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  • Tokyo Apparatus (Version 1.0)
  • Sabu Kohso

I want to leave my home, or rather Japan.

—from an advertisement for an English language school posted on the Shinkansen

It is at work everywhere, functioning smoothly at times, at other times in fits and stirs. It breathes, it heats, it eats. It shits and fucks. What a mistake to have ever said the id. Everywhere it is machines—real ones, not figurative ones: machines driving other machines, machines being driven by other machines, with all the necessary couplings and connections. An organ-machine is plugged into an energy-source-machine: the one produces a flow that the other interrupts.

—Gilles Deleuze and Félix Guattari, Anti-Oedipus: Capitalism and Schizophrenia

The third person neuter “it” (ça) in the above epigraph of Deleuze and Guattari embodies an interaction among nameless energy/signal flows, where the becoming/production of “desire” takes place. What is desire? That is a big question. But the truth of desire is that, no matter how excessive, bizarre, violent, or divergent, it is producing another desire everywhere, operating substantially and ceaselessly. Desire is essentially ambiguous and heterogeneous: it is the main stage of drives for life activities, commodification [End Page 36] and control, even seduction to death, and also the motor drive of insurgency. In other words, it is a spectrum stretched between these multiple poles, and more. “Machines” in the sense of Deleuze and Guattari is equal to articulations in the process of production of and by desire.

Now the protagonist of the present article, Tokyo, is primarily a centralization and concentration of massive desire-productions and their institutionalization. It embodies the most effective and insidious way by which massive desire-productions are condensed into one location, and at the same time their limitless expansion takes place. Therefore, it would be better, for the sheer convenience of our present analyses of the metropolitan functions, to insert another concept—the “apparatus (dispositif)”—taken from a different lineage of thought by Michel Foucault, Giorgio Agamben, and Tiquun, that is, for reconfirming an overwhelming presence of the given in front of us with respect to this monster called Tokyo. In this context, the apparatus as the given, said or unsaid, material or immaterial, is a mechanism of capturing desire-production, giving it substantial forms, making various machines: architectural machines, transportation machines, spectacle machines, etc., and congealing them into the apparatus. So it is that here the Tokyo metropolis is going to be seen not only as a geopolitical apparatus but also as the apparatus of apparatuses, consisting of captured machines, but from which nomadic machines of flight are becoming—as the battle between the forces of congealment and dispersion.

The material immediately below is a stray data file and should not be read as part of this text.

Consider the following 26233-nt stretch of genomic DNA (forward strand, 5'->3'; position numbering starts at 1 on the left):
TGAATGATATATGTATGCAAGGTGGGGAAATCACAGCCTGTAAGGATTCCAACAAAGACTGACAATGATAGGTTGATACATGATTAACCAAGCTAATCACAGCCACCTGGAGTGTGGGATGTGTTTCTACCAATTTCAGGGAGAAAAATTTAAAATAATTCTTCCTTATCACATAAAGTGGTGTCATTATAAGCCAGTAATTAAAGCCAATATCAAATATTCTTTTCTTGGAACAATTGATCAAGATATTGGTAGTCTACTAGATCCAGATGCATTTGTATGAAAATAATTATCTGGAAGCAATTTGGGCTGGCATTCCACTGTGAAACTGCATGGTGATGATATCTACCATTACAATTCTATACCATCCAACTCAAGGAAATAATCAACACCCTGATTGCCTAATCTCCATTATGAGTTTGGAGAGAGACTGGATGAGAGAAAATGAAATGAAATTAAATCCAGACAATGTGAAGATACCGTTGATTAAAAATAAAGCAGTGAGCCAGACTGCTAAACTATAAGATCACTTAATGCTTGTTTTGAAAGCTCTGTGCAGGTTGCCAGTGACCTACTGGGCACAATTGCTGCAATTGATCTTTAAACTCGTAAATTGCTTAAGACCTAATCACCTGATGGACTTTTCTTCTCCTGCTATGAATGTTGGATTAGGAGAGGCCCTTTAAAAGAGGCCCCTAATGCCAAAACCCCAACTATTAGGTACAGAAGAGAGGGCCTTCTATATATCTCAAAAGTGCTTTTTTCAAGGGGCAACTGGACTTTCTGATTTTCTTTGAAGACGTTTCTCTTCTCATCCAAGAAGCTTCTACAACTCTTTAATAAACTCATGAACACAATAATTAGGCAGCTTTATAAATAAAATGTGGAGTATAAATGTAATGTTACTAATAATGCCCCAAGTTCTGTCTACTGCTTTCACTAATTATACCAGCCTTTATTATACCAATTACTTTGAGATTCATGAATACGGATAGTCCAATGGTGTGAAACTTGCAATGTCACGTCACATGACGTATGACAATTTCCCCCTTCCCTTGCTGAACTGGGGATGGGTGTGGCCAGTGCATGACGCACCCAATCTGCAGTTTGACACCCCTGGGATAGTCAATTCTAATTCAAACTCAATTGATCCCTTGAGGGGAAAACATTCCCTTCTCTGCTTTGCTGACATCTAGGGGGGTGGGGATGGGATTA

Every time I visit Japan I am astonished by the endless multiplication of kinds of commodity. For instance, the impetus to reproduce the food culture never wanes, though radiation is undoubtedly contaminating products, especially those that originate in northeastern Honshu. As if seeking to offset the calamity, the production of desire by propagating subspecies and providing them with new and seductive images has consistently accelerated, and that is more evident in cheap street food such as ramen than in haute cuisine. The [End Page 37] equivalent acceleration of desire is taking place in every sector of production, from clothing to electronic supplies to medicines to cars to family homes. Meanwhile, at least in Tokyo, the reconstruction of space and extension of the transportation system never cease, moving toward a more convenient and more beautiful metropolis. The shinkansen (bullet train) arrives every ten minutes, within seconds of its schedule, to transport us most comfortably to either the northern or southern tip of the archipelago. But once we are on the train, our gaze does not necessarily pause on beautiful rural Japan but mostly on miserable landscapes filled with clusters of tiny homes that look like papier-māché, where naked electric wires connect utility poles from block to block, to the end of the horizon. There are patches of small farmland here and there, many of which are unproductive, waiting to be sold as real estate commodity. It is likely that these homes are filled with new...


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pp. 36-53
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